Analog Circuit Design Courses by Kent Lundberg
Feedback Circuit Techniques
All electronic systems employ feedback. All analog circuits, including op amps, oscillators, filters, and power supplies (just to name a few), critically depend on feedback. Some of these feedback loops are explicit, some are implicit, some are intentional, and some are unintentional. In all cases, the analysis and design of circuits using feedback requires the knowledge of analytical techniques, creative design, and an appreciation for possible trade-offs. Understanding feedback theory, and its use in practical applications, is the key to successful system design.
Analog Filter Design
Focuses on the design on classical analog filters and analog oscillators. The course covers Butterworth, Chebyshev, Cauer, and Bessel filter types, frequency transformations, and detailed circuit implementations. Circuits discussed include passive networks, op-amp filters, state-variable types, impedance converters, switched capacitors, and operational transconductance amplifiers. The second section of the course covers analog oscillator analysis and design, including feedback and nonlinear-circuit analysis, amplitude stabilization, voltage control, and a variety of applications.
Feedback Control Systems
Systems that employ feedback control are all around you: stereo amplifiers, hard-disk drives, automobiles, radar antennas, and high-performance airplanes, to name a few. The creation of successful control systems almost always requires more than the application of a set of analytical techniques. Good feedback-system design requires the connection and application of theory to problems of practical interest, as well as a rich understanding of how to make trade-offs amongst all the parts of a system.
Analog CMOS Circuits
Covers the analysis and design of analog circuits in CMOS technology. The first half of the course includes coverage of fundamental material, such as MOS transistor device modeling, simple sub-circuits, and device noise theory. The design of operational amplifiers in CMOS is covered in detail, and the course concludes with a discussion of analog filter design. The second half of the course covers the design of switched-capacitor circuits, comparators, digital-to-analog and analog-to-digital converters, oscillators, and phase-lock loops.
Analog Bipolar Circuits
Covers the analysis and design of analog circuits using bipolar junction transistors. The course includes coverage of fundamental and historical material, including op amps, buffers, bandgap references, translinear circuits, bipolar digital circuits, and the charge control model. Insight and intuition, as well as analysis tools and familiarity with common building blocks, are emphasized to design useful circuits using active devices. The tools and methods studied can be applied to circuits using JFETs, MOSFETs, MESFETs, future exotic devices, or even vacuum tubes.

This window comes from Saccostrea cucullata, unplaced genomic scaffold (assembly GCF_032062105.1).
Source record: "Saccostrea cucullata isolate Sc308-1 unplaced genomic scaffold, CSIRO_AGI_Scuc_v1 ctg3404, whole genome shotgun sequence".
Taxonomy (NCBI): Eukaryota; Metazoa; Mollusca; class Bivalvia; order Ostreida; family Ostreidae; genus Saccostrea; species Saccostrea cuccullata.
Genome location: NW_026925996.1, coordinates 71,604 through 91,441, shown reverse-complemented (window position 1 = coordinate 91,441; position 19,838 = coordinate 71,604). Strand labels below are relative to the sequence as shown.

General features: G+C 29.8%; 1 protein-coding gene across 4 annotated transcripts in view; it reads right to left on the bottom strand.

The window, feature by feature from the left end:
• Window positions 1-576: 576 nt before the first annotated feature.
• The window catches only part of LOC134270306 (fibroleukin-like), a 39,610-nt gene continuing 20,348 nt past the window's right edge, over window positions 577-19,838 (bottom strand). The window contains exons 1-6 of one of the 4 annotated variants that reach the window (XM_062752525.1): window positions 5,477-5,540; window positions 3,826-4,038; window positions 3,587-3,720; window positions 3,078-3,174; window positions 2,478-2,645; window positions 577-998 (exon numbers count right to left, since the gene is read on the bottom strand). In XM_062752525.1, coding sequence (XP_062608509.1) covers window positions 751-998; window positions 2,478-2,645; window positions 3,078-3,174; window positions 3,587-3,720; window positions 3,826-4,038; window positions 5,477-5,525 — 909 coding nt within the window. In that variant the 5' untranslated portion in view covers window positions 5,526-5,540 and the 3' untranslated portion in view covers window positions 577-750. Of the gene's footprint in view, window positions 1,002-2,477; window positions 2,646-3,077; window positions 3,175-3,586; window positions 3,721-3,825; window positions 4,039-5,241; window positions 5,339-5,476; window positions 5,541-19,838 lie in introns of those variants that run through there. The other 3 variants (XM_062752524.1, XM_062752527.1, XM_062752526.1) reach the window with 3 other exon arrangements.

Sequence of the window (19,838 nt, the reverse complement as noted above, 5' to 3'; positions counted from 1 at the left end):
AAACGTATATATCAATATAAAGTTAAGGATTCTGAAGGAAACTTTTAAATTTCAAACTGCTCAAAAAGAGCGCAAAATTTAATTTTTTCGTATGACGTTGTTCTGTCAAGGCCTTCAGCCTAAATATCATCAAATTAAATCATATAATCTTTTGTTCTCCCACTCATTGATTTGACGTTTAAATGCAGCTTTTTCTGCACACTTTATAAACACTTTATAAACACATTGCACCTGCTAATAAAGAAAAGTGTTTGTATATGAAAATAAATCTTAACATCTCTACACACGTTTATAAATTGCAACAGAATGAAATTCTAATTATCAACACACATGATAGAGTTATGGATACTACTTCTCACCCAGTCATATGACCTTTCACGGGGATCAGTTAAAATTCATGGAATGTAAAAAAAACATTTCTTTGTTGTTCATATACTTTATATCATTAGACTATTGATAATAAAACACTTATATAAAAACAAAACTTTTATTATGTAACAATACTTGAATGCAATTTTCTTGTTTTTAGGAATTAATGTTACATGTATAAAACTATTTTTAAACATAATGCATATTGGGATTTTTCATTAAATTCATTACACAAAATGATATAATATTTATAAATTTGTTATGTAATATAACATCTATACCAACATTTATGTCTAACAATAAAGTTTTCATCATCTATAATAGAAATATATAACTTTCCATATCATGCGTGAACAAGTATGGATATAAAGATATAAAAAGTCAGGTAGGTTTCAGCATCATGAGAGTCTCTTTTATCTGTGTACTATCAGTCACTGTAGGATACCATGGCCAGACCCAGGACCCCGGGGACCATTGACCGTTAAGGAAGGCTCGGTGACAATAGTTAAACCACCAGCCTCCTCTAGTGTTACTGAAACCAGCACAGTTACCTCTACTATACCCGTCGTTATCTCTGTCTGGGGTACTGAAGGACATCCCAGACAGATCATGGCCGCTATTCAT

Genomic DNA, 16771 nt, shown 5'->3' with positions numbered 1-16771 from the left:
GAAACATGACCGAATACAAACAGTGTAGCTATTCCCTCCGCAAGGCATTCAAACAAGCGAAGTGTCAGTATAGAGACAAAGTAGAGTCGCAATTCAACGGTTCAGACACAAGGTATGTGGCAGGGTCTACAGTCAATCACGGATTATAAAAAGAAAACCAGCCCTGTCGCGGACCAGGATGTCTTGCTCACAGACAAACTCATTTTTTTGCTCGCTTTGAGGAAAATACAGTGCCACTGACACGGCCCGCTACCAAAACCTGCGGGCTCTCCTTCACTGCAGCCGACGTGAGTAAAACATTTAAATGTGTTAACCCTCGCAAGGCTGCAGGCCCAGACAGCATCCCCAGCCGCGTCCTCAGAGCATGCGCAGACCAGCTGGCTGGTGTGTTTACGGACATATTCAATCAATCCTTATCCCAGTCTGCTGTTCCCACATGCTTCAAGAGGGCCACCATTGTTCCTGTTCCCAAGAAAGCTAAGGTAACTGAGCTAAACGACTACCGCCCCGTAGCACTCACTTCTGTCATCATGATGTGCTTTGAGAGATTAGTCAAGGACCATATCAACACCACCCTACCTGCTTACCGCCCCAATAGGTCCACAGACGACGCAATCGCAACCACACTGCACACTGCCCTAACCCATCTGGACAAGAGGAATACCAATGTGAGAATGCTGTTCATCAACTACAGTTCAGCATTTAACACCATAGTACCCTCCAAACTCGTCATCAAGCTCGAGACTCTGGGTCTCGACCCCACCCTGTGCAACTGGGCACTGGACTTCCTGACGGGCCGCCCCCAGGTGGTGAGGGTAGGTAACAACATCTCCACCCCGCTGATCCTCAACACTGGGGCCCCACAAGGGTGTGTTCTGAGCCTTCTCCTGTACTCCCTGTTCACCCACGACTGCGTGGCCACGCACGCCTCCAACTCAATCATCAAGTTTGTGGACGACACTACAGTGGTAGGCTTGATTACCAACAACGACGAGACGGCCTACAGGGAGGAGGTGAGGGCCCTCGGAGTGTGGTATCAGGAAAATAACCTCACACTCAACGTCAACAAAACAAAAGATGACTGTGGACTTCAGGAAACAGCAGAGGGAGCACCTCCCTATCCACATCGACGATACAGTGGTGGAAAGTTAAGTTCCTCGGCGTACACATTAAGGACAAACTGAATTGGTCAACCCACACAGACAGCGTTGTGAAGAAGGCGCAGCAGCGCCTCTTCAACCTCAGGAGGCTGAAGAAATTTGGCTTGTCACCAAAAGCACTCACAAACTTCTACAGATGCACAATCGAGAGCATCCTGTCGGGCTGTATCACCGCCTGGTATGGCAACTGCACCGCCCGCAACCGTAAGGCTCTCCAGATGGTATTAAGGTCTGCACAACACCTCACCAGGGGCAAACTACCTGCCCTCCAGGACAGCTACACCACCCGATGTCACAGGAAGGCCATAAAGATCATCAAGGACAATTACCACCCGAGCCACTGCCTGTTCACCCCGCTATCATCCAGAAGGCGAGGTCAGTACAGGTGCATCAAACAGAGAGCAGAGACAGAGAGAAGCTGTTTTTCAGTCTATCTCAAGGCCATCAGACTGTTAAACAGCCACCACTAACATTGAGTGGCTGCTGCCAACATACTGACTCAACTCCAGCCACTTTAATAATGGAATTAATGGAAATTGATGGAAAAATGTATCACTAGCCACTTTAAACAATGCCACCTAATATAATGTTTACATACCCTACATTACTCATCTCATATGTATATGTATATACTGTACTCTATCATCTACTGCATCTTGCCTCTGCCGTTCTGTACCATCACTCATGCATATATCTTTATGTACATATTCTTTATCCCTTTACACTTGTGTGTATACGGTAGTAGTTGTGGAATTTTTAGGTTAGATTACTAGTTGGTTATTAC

Focuses on analog-to-digital and digital-to-analog converters in bipolar and CMOS technologies. Course content includes discussions of applications, appropriate system specifications, circuit elements, topology tradeoffs, and history.
Instrumentation: Sensors and Signals
Science requires data, and gathering good data requires interfacing useful circuitry to useful sensors. This course is an introduction to the science and practice of instrumentation. Measurement of the real world is the basis of science, engineering, manufacturing, and design. Topics covered include surveys of sensors and transducers, the design of interface circuitry, and techniques for data acquisition.
Circuits for Electronic Music
This course covers the analysis and design of electronic circuits for music synthesis. Topics include audio generation, subtractive synthesis, frequency modulation, and some digital techniques. Analog circuits such as voltage-controlled oscillators, filters, and amplifiers, as well as timbre modulators, effects boxes, interfaces to microcontrollers, and other op-amp applications are explored. Optional course content on synthesizer history, music appreciation, and performance.
In this course, students learn to design, build, and debug electronic prototype systems. Topics include multiple aspects of the prototyping process, including circuit and system design, soldering, deadbugging, troubleshooting, component selection, schematic capture, printed-circuit board (PCB) layout, PCB fabrication, PCB assembly, and thermal analysis. We will discuss the tradeoffs among "faster, better, cheaper", and explore examples in the realms of analog, digital, RF, and power. Discussions of reverse engineering, fabrication, and technical communication are included.
Custom courses, tailored specifically to your needs, are available. Inquire within.
Kent H. Lundberg is an educator, consultant, and historian. He is president of Keeling Flight Hardware, Ltd., which provides design, research, and educational consulting services in the fields of aerospace, electronics, and control systems for companies, universities, and government organizations.
Kent Lundberg. Last updated at 10:11 on Thursday, 10 Jan 2013.